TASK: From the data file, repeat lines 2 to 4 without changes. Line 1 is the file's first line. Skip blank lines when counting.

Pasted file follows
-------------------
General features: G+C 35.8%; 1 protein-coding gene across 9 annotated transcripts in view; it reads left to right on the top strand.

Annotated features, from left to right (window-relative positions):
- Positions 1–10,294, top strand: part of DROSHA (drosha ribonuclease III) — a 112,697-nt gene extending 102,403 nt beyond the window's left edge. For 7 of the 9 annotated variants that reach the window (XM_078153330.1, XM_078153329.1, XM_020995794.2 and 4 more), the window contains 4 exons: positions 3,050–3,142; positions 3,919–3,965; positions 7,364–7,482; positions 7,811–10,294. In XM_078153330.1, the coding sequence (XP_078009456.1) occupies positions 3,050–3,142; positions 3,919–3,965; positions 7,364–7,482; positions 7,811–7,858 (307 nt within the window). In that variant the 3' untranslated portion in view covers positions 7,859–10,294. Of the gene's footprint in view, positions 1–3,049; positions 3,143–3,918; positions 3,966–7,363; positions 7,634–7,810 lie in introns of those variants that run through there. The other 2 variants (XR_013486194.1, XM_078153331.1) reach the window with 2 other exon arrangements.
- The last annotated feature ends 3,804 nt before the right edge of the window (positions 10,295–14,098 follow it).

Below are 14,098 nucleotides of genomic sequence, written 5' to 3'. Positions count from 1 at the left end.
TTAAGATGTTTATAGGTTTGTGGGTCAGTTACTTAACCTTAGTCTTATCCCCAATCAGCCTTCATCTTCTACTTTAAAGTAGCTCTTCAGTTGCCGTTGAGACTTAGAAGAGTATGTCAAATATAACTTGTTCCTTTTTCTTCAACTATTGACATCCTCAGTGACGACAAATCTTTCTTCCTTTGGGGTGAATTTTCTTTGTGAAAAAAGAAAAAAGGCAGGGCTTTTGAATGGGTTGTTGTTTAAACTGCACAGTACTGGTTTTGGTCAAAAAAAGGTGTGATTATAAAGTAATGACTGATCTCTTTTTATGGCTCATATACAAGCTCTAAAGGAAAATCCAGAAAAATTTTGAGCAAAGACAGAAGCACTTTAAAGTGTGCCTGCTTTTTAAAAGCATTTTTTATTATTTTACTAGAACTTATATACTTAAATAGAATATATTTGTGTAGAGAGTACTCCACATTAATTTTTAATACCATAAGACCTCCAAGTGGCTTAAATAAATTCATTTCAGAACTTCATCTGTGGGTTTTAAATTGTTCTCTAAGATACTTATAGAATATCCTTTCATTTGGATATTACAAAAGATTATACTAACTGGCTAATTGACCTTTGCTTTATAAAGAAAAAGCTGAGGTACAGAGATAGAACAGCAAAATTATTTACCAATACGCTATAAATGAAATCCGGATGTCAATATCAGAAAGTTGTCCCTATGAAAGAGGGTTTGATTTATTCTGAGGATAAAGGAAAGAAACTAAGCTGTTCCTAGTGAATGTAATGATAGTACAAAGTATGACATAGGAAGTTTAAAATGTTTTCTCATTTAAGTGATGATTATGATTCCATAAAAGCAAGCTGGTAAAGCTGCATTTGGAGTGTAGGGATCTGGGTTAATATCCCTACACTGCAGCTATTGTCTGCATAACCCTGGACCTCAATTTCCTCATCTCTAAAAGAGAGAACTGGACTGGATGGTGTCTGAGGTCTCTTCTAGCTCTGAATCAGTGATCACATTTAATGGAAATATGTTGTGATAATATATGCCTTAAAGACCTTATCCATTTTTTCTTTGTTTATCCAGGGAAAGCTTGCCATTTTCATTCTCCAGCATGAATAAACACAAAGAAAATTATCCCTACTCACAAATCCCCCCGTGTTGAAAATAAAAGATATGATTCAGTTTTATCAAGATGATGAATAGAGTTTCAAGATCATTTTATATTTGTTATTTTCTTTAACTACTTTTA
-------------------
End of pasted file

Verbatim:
Annotated features, from left to right (window-relative positions):
- Positions 1–10,294, top strand: part of DROSHA (drosha ribonuclease III) — a 112,697-nt gene extending 102,403 nt beyond the window's left edge. For 7 of the 9 annotated variants that reach the window (XM_078153330.1, XM_078153329.1, XM_020995794.2 and 4 more), the window contains 4 exons: positions 3,050–3,142; positions 3,919–3,965; positions 7,364–7,482; positions 7,811–10,294. In XM_078153330.1, the coding sequence (XP_078009456.1) occupies positions 3,050–3,142; positions 3,919–3,965; positions 7,364–7,482; positions 7,811–7,858 (307 nt within the window). In that variant the 3' untranslated portion in view covers positions 7,859–10,294. Of the gene's footprint in view, positions 1–3,049; positions 3,143–3,918; positions 3,966–7,363; positions 7,634–7,810 lie in introns of those variants that run through there. The other 2 variants (XR_013486194.1, XM_078153331.1) reach the window with 2 other exon arrangements.
- The last annotated feature ends 3,804 nt before the right edge of the window (positions 10,295–14,098 follow it).